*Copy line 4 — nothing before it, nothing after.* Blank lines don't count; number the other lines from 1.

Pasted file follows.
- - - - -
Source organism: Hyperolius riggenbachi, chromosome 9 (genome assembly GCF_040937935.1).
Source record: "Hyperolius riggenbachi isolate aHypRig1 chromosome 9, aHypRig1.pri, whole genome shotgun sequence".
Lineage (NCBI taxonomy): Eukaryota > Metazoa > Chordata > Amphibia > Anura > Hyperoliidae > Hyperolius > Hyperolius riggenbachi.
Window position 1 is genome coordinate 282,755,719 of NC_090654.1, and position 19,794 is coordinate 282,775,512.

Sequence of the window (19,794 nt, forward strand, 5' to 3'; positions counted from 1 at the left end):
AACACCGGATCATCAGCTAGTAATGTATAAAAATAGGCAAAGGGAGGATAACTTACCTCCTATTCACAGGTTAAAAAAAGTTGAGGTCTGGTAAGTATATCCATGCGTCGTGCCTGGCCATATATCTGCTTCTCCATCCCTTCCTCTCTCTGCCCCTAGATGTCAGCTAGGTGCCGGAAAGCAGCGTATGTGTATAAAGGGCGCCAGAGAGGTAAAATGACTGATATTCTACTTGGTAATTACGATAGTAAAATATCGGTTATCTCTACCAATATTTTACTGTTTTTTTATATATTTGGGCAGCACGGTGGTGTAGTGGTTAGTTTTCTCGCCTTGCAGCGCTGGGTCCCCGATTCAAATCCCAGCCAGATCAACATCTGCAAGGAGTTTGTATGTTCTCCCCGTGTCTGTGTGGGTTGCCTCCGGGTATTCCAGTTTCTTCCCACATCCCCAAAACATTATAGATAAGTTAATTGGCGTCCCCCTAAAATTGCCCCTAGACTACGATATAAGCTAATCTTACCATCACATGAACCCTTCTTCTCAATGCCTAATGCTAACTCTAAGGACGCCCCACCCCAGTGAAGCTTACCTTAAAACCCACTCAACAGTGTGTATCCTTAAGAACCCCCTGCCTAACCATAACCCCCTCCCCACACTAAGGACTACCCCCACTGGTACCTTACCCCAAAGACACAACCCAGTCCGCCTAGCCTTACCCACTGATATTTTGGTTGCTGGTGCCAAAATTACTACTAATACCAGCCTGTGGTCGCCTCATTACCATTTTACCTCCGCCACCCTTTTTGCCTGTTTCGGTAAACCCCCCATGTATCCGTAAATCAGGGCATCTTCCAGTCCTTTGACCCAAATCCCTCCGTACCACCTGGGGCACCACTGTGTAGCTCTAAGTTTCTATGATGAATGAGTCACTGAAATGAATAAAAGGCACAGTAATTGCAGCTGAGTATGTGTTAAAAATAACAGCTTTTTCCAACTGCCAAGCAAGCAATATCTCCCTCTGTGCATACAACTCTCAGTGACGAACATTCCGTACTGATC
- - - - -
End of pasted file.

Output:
Window position 1 is genome coordinate 282,755,719 of NC_090654.1, and position 19,794 is coordinate 282,775,512.